A Chilliwack group, currently touring Morocco, give a cheer during a roadside stop in the exotic countryside.

Magic of the desert captivates Chilliwack travellers in Morocco

By Debora Soutar

Special to The Progress

We began the next phase of our Moroccan journey very early in the morning because our guide, Omar, wanted to arrive at the Sahara in time for dinner and it was a long drive through the Atlas Mountains. The terrain changed from rolling fields to cedar forests. These are the true cedars (Genus Cedrus) as in “The Cedars of Lebanon”. It was quite a pleasant surprise to stop at the wealthy, French-inspired city, Ephron where the air was quite chilly so we knew we were gaining elevation. The highway became more and more winding, forests gave way to rocky hillsides, and nomadic campsites appeared. We stopped for picnic supplies because we weren’t going to see any restaurants for quite a while. Medilt is the apple capital of Morocco and there is a giant apple sculpture in the middle of a roundabout, very similar to the berry sculpture in Abbotsford!

The 15 passenger bus was comfortable and the driver, Rashid, was efficient and professional but it was very hot, windy, sandy and barren so we were relieved to arrive at our resort, Auberge Rose (pink hotel), a low-rise, crenulated adobe series of rooms around a central parking lot and courtyard with swimming pool. A camel caravan was just heading out and we were spellbound by the timeless image of turbaned travellers heading out into the shifting sand. Tomorrow it would be us!

After a now-familiar breakfast of boiled eggs, pastries, yogurt and cafe au lait, we opted for a 4×4 excursion around the dunes. A nomad family welcomed us with mint tea and we lounged under a dark wool tent on a floor of layered carpets. The children were fascinated by our iPads and cell phones. Then, we visited a cafe in a tiny, rustic village to enjoy the live, mesmerizing music of a popular group, Pigeons du Sable.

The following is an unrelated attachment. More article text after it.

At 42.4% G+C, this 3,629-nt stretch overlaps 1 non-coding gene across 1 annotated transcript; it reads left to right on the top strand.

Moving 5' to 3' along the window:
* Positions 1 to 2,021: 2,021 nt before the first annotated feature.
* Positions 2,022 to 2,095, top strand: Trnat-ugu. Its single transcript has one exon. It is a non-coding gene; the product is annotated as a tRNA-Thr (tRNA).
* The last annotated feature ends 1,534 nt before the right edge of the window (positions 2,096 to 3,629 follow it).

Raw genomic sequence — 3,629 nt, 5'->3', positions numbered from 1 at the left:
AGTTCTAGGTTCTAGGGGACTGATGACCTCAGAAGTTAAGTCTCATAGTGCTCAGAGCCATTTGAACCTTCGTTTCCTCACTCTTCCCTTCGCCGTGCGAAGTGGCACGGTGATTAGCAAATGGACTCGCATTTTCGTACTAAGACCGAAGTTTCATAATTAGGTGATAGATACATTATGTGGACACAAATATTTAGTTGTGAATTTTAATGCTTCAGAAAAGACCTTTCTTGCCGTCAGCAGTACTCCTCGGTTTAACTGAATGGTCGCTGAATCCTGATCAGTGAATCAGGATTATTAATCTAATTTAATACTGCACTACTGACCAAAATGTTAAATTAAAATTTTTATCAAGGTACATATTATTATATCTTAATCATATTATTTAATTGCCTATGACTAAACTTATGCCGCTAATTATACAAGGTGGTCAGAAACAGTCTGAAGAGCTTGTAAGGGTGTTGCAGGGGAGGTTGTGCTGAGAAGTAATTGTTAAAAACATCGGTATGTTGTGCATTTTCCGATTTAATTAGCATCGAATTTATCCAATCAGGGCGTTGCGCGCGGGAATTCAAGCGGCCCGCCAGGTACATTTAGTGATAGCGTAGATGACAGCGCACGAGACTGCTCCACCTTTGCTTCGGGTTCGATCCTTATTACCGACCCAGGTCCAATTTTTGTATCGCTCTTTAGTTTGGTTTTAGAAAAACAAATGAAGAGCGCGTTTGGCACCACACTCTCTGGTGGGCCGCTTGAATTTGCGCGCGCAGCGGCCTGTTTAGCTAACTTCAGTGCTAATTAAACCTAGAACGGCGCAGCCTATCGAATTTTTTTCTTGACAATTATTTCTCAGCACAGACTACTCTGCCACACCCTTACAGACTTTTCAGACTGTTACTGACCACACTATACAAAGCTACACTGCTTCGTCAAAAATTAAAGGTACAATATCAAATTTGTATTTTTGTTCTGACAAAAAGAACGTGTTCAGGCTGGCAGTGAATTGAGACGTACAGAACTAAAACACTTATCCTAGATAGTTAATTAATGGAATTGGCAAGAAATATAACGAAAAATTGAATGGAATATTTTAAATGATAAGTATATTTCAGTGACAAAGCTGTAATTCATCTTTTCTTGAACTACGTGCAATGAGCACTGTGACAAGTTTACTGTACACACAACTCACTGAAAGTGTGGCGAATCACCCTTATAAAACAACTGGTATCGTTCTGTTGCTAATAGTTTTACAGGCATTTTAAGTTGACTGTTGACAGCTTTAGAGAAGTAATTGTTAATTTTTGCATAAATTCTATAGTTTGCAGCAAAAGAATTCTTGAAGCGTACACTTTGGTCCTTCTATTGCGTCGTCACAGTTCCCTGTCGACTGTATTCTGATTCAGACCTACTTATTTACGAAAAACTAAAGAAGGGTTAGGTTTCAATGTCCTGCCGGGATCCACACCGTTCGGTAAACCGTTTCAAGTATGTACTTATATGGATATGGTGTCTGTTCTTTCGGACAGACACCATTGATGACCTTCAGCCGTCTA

Now the shadows were lengthening. We donned our turbans; and our attentive group of mostly women mounted camels and proceeded single-file into a magical past of Arabian nights! Camels grunted and farted and riders giggled nervously. After an hour and a half we disembarked at an oasis with every amenity! We slept under the stars and in the morning, Omar woke us while it was still dark so we could watch the sun rise over the dunes from the backs of our camels.

We were wistful to leave the Sahara but there was still so much to experience: a huge rose festival; walking through the magnificent Todra Gorges; hiking up to a citadel at the top of an ancient kasbah; trekking and mule-riding to spend the night in a guest house at the base of the second-highest mountain in Africa; strolling the Atlantic beach of the charming seaside city of Essouira; and wrapping up our tour with a couple of bustling days of haggling for bargains in the giant city of Marrakech.

As a group of women, we somehow expected the Muslim country of Morocco to be unwelcoming but men and women, both, were very welcoming and friendly. The hotel and restaurant employees did all they could to ensure our comfort. One moment stuck out for all of us: an older woman in full black burka heard the music emanating from our bus on the way back from dinner one late night; she waved and started dancing on the street!

Thanks go to Kathy Hannah of Roblin Travel, and G-Adventures (a Canadian company) who made it possible for our group to gain some insight into the wonders and mystery of Morocco.

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